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I am a Third Order Franciscan of the Province of the Most Sacred Heart of Jesus.

Wednesday, August 31, 2005

Reflections on the Divine Praises

As part of my ministry to a group at Holy Rosary, I have begun a series of reflections upon the Divine Praises which I would like to post on the blog over a series of several days. I intended these reflections to serve as a starting point for personal reflection upon each of the Divine Praises perhaps during a period of Eucharistic Adoration or just a time of quiet prayer. Feel free to comment on them if you feel that the Spirit is moving you.


The Divine Praises are a series of praise prayers, recited for generations after the benediction of the Blessed Sacrament. They are thought to be originally compiled in 1797 by Luigi Felici, S.J. to make reparation for blasphemy and profane language. Praises of the Immaculate Conception, the Assumption, the Sacred Heart, St. Joseph and the Precious Blood have been added since the mid-nineteenth century.

Why do we praise God?

God does not need our praise as if he needs some sort of ego boost. God is perfectly satisfied in himself. Nor does he demand our praises so that we might humiliate ourselves before him. We must always remember that humility is not the same as humiliation. God offers himself in love and the response to love is to offer love in return. Approaching God in humility means approaching God in reality - acknowledging that he is God and we are not. Approaching God in humility means being open about our needs - after all, he already knows them - and being open to what he might ask of us.

Our desire to praise God should naturally come out of our love for him. Indeed we say in our liturgy that even our desire to praise God pleases him. CS Lewis offers the analogy of a little boy who asks his father for a sixpence coin, a very small amount of English currency, to go and buy a gift for his father. The father accepts the gift and while he realizes he is not any richer for the transaction since he gave his son the money in the first place – still the gift means more to him than the original sixpence did.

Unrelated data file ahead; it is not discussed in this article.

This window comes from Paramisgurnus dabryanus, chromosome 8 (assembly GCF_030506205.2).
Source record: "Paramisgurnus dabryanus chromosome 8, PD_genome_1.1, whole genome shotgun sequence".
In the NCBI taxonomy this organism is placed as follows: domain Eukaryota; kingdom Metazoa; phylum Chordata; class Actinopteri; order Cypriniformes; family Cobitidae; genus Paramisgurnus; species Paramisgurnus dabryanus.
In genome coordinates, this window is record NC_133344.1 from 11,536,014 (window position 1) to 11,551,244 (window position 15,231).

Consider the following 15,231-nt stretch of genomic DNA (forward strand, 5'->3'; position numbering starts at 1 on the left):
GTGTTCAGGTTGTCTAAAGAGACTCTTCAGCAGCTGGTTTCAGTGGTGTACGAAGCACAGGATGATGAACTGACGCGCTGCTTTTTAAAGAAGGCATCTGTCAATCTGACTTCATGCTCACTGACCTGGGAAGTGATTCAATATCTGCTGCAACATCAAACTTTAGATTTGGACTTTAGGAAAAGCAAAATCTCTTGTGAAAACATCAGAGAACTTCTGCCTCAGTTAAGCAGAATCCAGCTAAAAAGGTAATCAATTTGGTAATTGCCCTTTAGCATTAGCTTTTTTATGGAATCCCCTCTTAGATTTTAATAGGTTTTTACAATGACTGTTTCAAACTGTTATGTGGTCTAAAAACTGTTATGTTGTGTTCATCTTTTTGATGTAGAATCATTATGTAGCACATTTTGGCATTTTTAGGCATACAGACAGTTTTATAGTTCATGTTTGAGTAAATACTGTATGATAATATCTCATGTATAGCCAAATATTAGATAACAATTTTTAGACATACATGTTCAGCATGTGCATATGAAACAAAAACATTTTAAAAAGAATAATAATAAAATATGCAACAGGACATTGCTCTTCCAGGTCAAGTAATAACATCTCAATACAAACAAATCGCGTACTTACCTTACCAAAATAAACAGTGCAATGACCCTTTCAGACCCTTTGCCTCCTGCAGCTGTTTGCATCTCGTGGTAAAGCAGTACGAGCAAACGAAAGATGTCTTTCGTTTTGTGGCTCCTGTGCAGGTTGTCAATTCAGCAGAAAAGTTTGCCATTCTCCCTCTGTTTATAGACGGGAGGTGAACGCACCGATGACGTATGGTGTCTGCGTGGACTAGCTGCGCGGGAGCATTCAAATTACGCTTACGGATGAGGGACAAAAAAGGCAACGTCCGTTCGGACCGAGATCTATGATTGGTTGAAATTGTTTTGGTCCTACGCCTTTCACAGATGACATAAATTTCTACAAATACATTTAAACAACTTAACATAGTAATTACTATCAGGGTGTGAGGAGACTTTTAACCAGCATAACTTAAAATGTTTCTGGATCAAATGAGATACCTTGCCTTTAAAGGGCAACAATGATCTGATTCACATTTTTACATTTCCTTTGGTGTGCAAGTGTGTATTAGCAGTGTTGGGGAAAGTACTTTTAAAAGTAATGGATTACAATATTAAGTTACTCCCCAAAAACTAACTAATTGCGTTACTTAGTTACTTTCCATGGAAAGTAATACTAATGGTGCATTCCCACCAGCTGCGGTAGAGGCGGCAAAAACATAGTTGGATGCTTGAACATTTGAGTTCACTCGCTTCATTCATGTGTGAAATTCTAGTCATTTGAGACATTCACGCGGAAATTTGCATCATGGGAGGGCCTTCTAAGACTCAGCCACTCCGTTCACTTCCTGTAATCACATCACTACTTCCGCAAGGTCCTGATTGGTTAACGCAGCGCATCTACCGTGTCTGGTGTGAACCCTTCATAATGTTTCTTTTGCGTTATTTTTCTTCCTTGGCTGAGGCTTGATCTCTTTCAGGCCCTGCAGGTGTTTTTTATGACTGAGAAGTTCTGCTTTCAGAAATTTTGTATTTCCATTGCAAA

Certainly we have a good deal to praise God for – our lives, our friends, our family, food, shelter, a good day at work, God’s many graces in our lives. We should also praise God for his graces in the life of others – especially if we find ourselves becoming envious of them. It is often easy or natural to ask God for help in our struggles and this prayer is pleasing to God as well. If it were not, Jesus would not have told us to ask of things from our Heavenly Father. Yet, just as it is natural to ask God for his blessings, so it should also be natural for us to thank God and praise God for blessings given.

The blessing prayers we offer arise out of the Jewish Berekhot tradition which recognizes that in praying “Blessed be God”, we are not asking for blessings upon God but instead that God is the source of all blessing. The Jewish tradition is to say one hundred Berekhot prayers a day – a repetition intended to help the Jewish faithful see more clearly how much God constantly blesses their lives.

How do we praise God?

We praise God with our mouths and voices. We praise God with our bodies. We should strive to praise God with our whole being. Let all that we are give praise to the Lord.

We praise God by treating God’s gifts with the respect that they deserve – whether that be our selves or all of creation. We praise God by treating all of his blessings as what they truly are - gifts of God. In treating the gift with honor, we honor the giver.

Where do we praise God?

We praise God in all places and at all times. Our entire lives should be in continuous praise of God. Both because it is the right thing to do and because in this way we will more closely enter into the divine life of heaven in which we will praise God for all time, where the angels cry out Holy, Holy, Holy. In our praises, heaven and earth will meet.

All praise to you O God who give to us every blessing!
You are the source of every blessing and of every gift
and I ask that I might join with the flower, the tree, the rock and the mountain
who endlessly give you praise.
To you alone the angels sing and the saints rejoice and bow down before your goodness
To sing endless praises before you is my one desire.
For you alone are holy and you alone are worthy of all praise.


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